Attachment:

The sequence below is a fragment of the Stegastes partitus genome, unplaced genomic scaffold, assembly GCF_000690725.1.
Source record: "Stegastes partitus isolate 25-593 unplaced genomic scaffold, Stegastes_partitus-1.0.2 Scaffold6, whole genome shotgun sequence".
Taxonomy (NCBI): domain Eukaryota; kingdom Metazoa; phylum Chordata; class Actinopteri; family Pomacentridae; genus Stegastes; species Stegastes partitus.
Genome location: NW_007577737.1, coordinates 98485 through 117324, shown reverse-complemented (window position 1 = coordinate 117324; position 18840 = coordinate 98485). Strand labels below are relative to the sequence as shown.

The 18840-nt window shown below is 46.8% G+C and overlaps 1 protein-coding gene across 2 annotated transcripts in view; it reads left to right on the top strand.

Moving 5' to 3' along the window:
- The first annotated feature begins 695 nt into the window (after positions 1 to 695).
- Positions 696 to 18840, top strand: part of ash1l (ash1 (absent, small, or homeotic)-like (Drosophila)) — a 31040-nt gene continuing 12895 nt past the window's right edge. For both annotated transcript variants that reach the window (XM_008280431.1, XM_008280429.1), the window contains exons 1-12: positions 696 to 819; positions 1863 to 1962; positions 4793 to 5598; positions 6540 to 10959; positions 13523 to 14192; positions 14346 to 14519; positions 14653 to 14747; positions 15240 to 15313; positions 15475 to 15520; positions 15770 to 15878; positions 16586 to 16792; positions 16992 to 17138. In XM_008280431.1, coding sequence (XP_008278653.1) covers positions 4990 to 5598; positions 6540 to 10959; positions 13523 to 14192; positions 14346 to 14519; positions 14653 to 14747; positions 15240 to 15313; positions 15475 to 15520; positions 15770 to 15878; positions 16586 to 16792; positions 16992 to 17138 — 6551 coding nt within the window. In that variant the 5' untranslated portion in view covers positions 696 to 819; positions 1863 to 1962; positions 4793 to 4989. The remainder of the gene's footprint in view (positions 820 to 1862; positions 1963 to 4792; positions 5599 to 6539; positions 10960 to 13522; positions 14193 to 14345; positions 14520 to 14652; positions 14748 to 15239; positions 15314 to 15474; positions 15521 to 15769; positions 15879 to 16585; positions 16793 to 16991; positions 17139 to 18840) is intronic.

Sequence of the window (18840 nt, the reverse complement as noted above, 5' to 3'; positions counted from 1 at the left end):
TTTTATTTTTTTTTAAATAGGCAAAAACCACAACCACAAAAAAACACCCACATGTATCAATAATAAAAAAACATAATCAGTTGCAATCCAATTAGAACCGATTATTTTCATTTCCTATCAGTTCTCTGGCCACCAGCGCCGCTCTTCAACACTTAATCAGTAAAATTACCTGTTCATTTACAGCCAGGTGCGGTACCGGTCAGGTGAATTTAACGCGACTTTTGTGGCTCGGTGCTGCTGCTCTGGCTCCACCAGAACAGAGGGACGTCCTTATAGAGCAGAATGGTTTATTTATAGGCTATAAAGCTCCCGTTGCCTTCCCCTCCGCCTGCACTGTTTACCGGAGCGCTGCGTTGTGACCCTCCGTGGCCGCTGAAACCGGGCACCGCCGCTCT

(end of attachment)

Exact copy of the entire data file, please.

The sequence below is a fragment of the Stegastes partitus genome, unplaced genomic scaffold, assembly GCF_000690725.1.
Source record: "Stegastes partitus isolate 25-593 unplaced genomic scaffold, Stegastes_partitus-1.0.2 Scaffold6, whole genome shotgun sequence".
Taxonomy (NCBI): domain Eukaryota; kingdom Metazoa; phylum Chordata; class Actinopteri; family Pomacentridae; genus Stegastes; species Stegastes partitus.
Genome location: NW_007577737.1, coordinates 98485 through 117324, shown reverse-complemented (window position 1 = coordinate 117324; position 18840 = coordinate 98485). Strand labels below are relative to the sequence as shown.

The 18840-nt window shown below is 46.8% G+C and overlaps 1 protein-coding gene across 2 annotated transcripts in view; it reads left to right on the top strand.

Moving 5' to 3' along the window:
- The first annotated feature begins 695 nt into the window (after positions 1 to 695).
- Positions 696 to 18840, top strand: part of ash1l (ash1 (absent, small, or homeotic)-like (Drosophila)) — a 31040-nt gene continuing 12895 nt past the window's right edge. For both annotated transcript variants that reach the window (XM_008280431.1, XM_008280429.1), the window contains exons 1-12: positions 696 to 819; positions 1863 to 1962; positions 4793 to 5598; positions 6540 to 10959; positions 13523 to 14192; positions 14346 to 14519; positions 14653 to 14747; positions 15240 to 15313; positions 15475 to 15520; positions 15770 to 15878; positions 16586 to 16792; positions 16992 to 17138. In XM_008280431.1, coding sequence (XP_008278653.1) covers positions 4990 to 5598; positions 6540 to 10959; positions 13523 to 14192; positions 14346 to 14519; positions 14653 to 14747; positions 15240 to 15313; positions 15475 to 15520; positions 15770 to 15878; positions 16586 to 16792; positions 16992 to 17138 — 6551 coding nt within the window. In that variant the 5' untranslated portion in view covers positions 696 to 819; positions 1863 to 1962; positions 4793 to 4989. The remainder of the gene's footprint in view (positions 820 to 1862; positions 1963 to 4792; positions 5599 to 6539; positions 10960 to 13522; positions 14193 to 14345; positions 14520 to 14652; positions 14748 to 15239; positions 15314 to 15474; positions 15521 to 15769; positions 15879 to 16585; positions 16793 to 16991; positions 17139 to 18840) is intronic.

Sequence of the window (18840 nt, the reverse complement as noted above, 5' to 3'; positions counted from 1 at the left end):
TTTTATTTTTTTTTAAATAGGCAAAAACCACAACCACAAAAAAACACCCACATGTATCAATAATAAAAAAACATAATCAGTTGCAATCCAATTAGAACCGATTATTTTCATTTCCTATCAGTTCTCTGGCCACCAGCGCCGCTCTTCAACACTTAATCAGTAAAATTACCTGTTCATTTACAGCCAGGTGCGGTACCGGTCAGGTGAATTTAACGCGACTTTTGTGGCTCGGTGCTGCTGCTCTGGCTCCACCAGAACAGAGGGACGTCCTTATAGAGCAGAATGGTTTATTTATAGGCTATAAAGCTCCCGTTGCCTTCCCCTCCGCCTGCACTGTTTACCGGAGCGCTGCGTTGTGACCCTCCGTGGCCGCTGAAACCGGGCACCGCCGCTCT